2.50
Hdl Handle:
http://hdl.handle.net/10755/160542
Type:
Presentation
Title:
Vulnerable Populations: Using a Framework of Intersectionality
Abstract:
Vulnerable Populations: Using a Framework of Intersectionality
Conference Sponsor:Midwest Nursing Research Society
Conference Year:2002
Author:Lambert, Joette
P.I. Institution Name:Wayne State University
Title:Doctoral Student
Contact Address:112 Cohn, 5557 Cass Avenue, Detroit, MI, 48202, USA
Contact Telephone:313.962.2000
Doing research on vulnerable populations is difficult and presents serious sampling issues. When studied populations are subject to multiple vulnerabilities, yet only one (i.e., race, or gender, or age) is the focus, an inaccurate picture of the members of that population may result. Intersectionality is a theoretical framework found primarily in the sociological and political science literature. Black feminist scholars use it to describe the oppression and discrimination Black women face because of their gender and race. Using this overarching framework may be a very useful approach for studying vulnerable populations, including people with Human Immunodeficiency Virus/Acquired Immune Deficiency Syndrome (HIV/AIDS). HIV is but one of the many vulnerabilities that color the experience of many people with the disease. As the population of young people (ages 13 - 24) with HIV/AIDS becomes primarily female, and Black and Hispanic, adolescent and young women infected with HIV are a particularly good example of the multiple vulnerabilities of a vulnerable population and a population where using the framework of intersectionality of particular variables may yield a larger, richer picture of this marginalized, vulnerable population. Attention to this construct can improve access, recruitment, retention, and outcomes with research on vulnerable populations.
Repository Posting Date:
26-Oct-2011
Date of Publication:
17-Oct-2011
Sponsors:
Midwest Nursing Research Society

Full metadata record

DC FieldValue Language
dc.typePresentationen_GB
dc.titleVulnerable Populations: Using a Framework of Intersectionalityen_GB
dc.identifier.urihttp://hdl.handle.net/10755/160542-
dc.description.abstract<table><tr><td colspan="2" class="item-title">Vulnerable Populations: Using a Framework of Intersectionality</td></tr><tr class="item-sponsor"><td class="label">Conference Sponsor:</td><td class="value">Midwest Nursing Research Society</td></tr><tr class="item-year"><td class="label">Conference Year:</td><td class="value">2002</td></tr><tr class="item-author"><td class="label">Author:</td><td class="value">Lambert, Joette</td></tr><tr class="item-institute"><td class="label">P.I. Institution Name:</td><td class="value">Wayne State University</td></tr><tr class="item-author-title"><td class="label">Title:</td><td class="value">Doctoral Student</td></tr><tr class="item-address"><td class="label">Contact Address:</td><td class="value">112 Cohn, 5557 Cass Avenue, Detroit, MI, 48202, USA</td></tr><tr class="item-phone"><td class="label">Contact Telephone:</td><td class="value">313.962.2000</td></tr><tr class="item-email"><td class="label">Email:</td><td class="value">jolambert@wayne.edu</td></tr><tr><td colspan="2" class="item-abstract">Doing research on vulnerable populations is difficult and presents serious sampling issues. When studied populations are subject to multiple vulnerabilities, yet only one (i.e., race, or gender, or age) is the focus, an inaccurate picture of the members of that population may result. Intersectionality is a theoretical framework found primarily in the sociological and political science literature. Black feminist scholars use it to describe the oppression and discrimination Black women face because of their gender and race. Using this overarching framework may be a very useful approach for studying vulnerable populations, including people with Human Immunodeficiency Virus/Acquired Immune Deficiency Syndrome (HIV/AIDS). HIV is but one of the many vulnerabilities that color the experience of many people with the disease. As the population of young people (ages 13 - 24) with HIV/AIDS becomes primarily female, and Black and Hispanic, adolescent and young women infected with HIV are a particularly good example of the multiple vulnerabilities of a vulnerable population and a population where using the framework of intersectionality of particular variables may yield a larger, richer picture of this marginalized, vulnerable population. Attention to this construct can improve access, recruitment, retention, and outcomes with research on vulnerable populations.</td></tr></table>en_GB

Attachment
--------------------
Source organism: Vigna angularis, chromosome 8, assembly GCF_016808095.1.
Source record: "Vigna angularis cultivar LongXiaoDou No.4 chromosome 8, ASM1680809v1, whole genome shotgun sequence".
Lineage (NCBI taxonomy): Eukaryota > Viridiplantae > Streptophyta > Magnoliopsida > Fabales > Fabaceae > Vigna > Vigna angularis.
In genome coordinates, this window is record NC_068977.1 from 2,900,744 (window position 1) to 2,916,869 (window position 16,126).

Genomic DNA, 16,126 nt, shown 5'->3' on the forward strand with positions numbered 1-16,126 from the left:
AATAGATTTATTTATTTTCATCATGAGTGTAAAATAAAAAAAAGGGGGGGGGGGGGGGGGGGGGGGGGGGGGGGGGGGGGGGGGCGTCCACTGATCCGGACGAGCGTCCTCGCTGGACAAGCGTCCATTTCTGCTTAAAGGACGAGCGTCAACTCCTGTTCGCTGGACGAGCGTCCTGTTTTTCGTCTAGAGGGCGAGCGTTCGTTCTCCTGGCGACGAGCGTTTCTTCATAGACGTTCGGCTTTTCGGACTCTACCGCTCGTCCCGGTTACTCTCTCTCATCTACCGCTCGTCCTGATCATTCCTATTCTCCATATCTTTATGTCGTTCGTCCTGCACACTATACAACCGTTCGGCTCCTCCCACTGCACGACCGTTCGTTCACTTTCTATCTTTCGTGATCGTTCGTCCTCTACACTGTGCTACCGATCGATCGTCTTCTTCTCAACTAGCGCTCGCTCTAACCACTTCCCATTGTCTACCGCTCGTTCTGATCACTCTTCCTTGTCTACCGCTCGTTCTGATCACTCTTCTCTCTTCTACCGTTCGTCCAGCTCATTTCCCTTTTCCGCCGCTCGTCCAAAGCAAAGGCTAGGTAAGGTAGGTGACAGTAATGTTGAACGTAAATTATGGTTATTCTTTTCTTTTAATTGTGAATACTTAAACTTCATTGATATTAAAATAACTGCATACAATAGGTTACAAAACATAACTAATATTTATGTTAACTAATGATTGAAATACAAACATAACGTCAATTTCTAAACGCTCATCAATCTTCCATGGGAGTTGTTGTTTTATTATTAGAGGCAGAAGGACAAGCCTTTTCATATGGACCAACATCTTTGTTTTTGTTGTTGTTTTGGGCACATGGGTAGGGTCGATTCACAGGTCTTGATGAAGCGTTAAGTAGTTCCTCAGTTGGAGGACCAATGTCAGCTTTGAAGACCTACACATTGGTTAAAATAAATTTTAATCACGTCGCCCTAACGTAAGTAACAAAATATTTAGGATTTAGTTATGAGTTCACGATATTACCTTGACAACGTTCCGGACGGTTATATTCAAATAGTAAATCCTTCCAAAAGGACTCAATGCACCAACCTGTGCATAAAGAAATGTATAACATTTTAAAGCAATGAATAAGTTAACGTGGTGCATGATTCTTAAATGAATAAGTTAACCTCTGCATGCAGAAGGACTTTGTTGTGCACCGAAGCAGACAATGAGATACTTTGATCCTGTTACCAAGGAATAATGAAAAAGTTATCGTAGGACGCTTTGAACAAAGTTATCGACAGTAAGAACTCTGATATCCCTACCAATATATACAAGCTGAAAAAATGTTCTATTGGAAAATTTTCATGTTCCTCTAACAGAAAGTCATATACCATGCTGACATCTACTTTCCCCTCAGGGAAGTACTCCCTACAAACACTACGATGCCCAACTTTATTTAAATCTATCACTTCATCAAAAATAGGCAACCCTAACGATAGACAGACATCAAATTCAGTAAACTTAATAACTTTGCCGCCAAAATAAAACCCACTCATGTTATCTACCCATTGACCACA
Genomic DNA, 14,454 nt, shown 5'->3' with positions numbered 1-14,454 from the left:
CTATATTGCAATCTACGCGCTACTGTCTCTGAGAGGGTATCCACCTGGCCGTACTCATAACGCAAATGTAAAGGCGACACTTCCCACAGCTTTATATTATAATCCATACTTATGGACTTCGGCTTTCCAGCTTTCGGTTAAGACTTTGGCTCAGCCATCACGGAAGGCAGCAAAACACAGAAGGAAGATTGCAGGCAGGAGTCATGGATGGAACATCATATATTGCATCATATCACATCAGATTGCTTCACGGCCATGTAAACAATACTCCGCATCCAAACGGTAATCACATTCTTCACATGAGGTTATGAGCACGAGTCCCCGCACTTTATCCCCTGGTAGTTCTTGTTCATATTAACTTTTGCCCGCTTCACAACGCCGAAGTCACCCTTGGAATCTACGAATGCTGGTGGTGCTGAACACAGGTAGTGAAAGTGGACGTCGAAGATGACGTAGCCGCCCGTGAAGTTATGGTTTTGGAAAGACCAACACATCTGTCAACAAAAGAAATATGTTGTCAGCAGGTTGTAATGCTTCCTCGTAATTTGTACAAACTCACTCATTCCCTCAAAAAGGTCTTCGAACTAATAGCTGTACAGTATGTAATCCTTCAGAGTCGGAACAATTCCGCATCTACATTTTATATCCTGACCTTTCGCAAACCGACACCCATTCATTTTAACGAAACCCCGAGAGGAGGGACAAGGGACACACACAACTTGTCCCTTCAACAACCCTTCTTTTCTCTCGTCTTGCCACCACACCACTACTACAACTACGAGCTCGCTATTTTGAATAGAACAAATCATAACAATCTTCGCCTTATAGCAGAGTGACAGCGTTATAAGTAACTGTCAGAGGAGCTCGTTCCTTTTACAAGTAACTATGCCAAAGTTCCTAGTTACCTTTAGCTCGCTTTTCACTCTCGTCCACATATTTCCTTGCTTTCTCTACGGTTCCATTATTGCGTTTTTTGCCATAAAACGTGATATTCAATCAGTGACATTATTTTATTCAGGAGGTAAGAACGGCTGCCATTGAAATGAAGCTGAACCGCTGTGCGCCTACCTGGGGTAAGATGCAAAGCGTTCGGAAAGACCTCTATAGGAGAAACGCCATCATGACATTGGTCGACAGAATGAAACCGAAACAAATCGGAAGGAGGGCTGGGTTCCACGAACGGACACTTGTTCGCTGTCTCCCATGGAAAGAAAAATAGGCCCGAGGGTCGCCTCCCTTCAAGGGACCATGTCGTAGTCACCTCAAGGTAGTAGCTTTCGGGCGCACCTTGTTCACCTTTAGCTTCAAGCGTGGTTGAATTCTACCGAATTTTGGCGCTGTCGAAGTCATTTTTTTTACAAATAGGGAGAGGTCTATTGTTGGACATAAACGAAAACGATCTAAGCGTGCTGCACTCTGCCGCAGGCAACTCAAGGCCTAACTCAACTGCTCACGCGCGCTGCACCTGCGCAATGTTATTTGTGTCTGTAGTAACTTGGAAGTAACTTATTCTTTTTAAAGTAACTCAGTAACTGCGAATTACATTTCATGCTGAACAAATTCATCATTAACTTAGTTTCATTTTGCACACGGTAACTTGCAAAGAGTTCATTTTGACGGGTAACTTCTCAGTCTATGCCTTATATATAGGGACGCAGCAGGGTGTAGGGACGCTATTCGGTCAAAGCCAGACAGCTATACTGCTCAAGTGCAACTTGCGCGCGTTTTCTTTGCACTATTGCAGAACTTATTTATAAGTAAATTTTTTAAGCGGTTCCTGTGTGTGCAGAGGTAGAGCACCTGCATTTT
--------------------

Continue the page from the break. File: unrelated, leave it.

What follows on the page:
dc.date.available2011-10-26T23:02:39Z-
dc.date.issued2011-10-17en_GB
dc.date.accessioned2011-10-26T23:02:39Z-
dc.description.sponsorshipMidwest Nursing Research Societyen_GB
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